Hannah Sinclair describes how she is improving her chances of a successful Oxbridge application:
I applied for the Oxford Science Summer School after receiving an email from Mr Douglas and knew it would be a fantastic opportunity to learn, see the university and gain valuable experience for applying to university. The application process involved completing a project on a subject of research at the university: the Nanomaterial Tungsten Disulphide (I didn’t know what that was either). The prospect of writing something which would be read and judged by Oxford University professors scared me somewhat, as did knowing that ambitious and high achieving students from top schools and colleges would also be applying. But, of course I would have to prove myself as able to stand my ground among them and so I threw myself into researching and understanding the newly invented substance.
On the first morning I arrived along with 24 other students to meet together before we got the coach to Oxford. I think all of us ranged on a scale from apprehensive to regretting applying in the first place, however I found the courage to speak to a few people and even sat next to a girl from a local school for the journey. Within several hours my fears had all dissipated.
Once we arrived we had a very substantial lunch (a forerunner of all meals to come), were shown our rooms (huge, modern and en suite) and went off to our first tutorial. This was basically a group discussion between two or three students and a member of staff who asked thought-provoking questions and was keen to know our suggestions about topics such as ‘Why is flu much more common in winter’. While there was no specific answer the emphasis was to find out what ideas we could give and how we arrived at them not, I was very relieved to discover, whether we were right or wrong. In fact the session was completely the opposite of how I imagined it would be.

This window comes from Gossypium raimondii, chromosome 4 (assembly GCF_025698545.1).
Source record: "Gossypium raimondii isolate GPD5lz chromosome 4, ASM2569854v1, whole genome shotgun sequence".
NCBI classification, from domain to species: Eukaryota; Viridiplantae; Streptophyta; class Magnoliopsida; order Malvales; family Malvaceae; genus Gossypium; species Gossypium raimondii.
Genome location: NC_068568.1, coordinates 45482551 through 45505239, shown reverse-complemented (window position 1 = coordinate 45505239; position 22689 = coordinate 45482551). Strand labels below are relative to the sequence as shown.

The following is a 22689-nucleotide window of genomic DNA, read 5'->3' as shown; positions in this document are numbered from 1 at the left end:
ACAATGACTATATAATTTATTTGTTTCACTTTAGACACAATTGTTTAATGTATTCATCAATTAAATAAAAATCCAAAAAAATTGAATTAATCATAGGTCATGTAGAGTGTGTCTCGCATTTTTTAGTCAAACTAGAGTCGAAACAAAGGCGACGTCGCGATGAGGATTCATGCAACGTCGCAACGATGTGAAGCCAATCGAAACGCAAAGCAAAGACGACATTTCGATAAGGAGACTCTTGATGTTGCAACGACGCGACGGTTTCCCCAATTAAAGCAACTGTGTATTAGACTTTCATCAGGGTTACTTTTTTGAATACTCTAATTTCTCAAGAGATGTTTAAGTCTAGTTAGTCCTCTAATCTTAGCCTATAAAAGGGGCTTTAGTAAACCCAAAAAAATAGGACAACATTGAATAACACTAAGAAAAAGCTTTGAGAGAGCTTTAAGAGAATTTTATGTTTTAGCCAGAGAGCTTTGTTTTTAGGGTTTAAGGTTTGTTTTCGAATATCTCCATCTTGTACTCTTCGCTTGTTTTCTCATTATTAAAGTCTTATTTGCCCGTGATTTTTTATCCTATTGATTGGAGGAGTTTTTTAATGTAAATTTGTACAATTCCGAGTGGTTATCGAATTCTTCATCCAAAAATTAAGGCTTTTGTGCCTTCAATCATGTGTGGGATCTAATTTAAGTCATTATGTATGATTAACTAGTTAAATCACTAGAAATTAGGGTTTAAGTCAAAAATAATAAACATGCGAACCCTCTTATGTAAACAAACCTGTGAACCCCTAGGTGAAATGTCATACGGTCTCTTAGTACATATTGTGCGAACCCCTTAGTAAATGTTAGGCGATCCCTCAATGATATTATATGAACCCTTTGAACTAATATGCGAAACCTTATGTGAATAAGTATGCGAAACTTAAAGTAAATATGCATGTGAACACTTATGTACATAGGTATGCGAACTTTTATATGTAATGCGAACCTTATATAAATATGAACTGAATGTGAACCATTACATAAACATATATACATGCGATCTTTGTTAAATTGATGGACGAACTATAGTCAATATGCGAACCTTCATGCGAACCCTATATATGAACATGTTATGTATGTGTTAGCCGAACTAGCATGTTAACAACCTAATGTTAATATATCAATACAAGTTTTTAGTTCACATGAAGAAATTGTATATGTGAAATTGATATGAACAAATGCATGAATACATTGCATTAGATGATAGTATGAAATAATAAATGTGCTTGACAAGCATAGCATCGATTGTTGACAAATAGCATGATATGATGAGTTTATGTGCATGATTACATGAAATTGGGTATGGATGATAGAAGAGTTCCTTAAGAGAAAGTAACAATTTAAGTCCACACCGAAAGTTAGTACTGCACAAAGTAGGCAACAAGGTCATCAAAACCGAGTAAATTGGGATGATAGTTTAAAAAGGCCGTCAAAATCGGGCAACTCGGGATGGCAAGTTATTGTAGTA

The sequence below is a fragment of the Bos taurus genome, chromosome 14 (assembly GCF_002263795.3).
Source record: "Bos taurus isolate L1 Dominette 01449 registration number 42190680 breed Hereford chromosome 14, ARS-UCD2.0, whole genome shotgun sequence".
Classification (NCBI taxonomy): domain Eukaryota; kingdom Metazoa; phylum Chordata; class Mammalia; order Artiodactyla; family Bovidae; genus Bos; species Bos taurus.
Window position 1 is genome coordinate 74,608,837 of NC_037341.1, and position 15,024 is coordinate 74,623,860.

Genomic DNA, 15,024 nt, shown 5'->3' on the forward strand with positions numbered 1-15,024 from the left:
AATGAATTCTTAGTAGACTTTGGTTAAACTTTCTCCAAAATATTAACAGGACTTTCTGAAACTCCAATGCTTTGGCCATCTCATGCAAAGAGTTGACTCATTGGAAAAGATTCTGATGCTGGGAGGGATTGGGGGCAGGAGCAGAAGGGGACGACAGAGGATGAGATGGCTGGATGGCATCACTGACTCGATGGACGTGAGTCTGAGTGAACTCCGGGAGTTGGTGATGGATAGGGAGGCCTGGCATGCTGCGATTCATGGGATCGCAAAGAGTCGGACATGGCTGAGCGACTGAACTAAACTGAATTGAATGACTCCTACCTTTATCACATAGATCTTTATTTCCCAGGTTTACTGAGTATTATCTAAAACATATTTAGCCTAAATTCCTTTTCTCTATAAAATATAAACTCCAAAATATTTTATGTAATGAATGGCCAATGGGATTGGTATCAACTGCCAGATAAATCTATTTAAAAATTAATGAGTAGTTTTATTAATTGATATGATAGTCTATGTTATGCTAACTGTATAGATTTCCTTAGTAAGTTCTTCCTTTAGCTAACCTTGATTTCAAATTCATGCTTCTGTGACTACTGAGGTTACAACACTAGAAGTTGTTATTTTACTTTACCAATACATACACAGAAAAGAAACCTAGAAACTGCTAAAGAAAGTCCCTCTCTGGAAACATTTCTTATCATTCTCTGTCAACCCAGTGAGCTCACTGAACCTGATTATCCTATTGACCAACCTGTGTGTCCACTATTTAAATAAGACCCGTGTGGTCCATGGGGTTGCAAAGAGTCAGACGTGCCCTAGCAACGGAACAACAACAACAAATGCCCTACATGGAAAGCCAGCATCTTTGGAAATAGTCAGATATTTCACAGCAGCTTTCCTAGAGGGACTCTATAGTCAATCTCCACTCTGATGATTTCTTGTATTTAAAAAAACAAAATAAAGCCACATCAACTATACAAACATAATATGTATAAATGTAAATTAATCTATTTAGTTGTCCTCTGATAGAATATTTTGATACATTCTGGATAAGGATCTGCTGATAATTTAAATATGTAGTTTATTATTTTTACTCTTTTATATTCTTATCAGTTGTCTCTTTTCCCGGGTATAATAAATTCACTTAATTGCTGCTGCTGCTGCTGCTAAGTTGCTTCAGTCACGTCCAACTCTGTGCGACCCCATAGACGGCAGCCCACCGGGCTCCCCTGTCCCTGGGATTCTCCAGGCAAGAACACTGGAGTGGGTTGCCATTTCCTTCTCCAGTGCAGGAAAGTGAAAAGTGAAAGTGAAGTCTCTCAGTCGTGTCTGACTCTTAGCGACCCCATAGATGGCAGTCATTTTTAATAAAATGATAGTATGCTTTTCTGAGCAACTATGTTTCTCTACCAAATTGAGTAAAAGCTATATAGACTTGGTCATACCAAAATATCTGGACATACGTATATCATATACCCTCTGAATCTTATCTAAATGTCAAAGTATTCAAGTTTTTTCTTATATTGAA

The week was altogether an amazing experience; the learning experiences I found thrilling—we received lectures from world leading experts in quantum physics, chemical engineering and a researcher who had made huge progress towards curing HIV. In addition to this we had evening activities: quizzes, tours of the city and a formal dinner as well as lots of free time. Brendan the co-ordinator of our activities and the undergraduate students who were employed to spend the week with us were really friendly, answering all our questions and helping us to get a real sense of Oxford life (which of course involved playing croquet on the lawn). We also had the chance to go punting on the River Thames—and while we were there saw some very smartly robed students jumping into the river to celebrate the end of exams.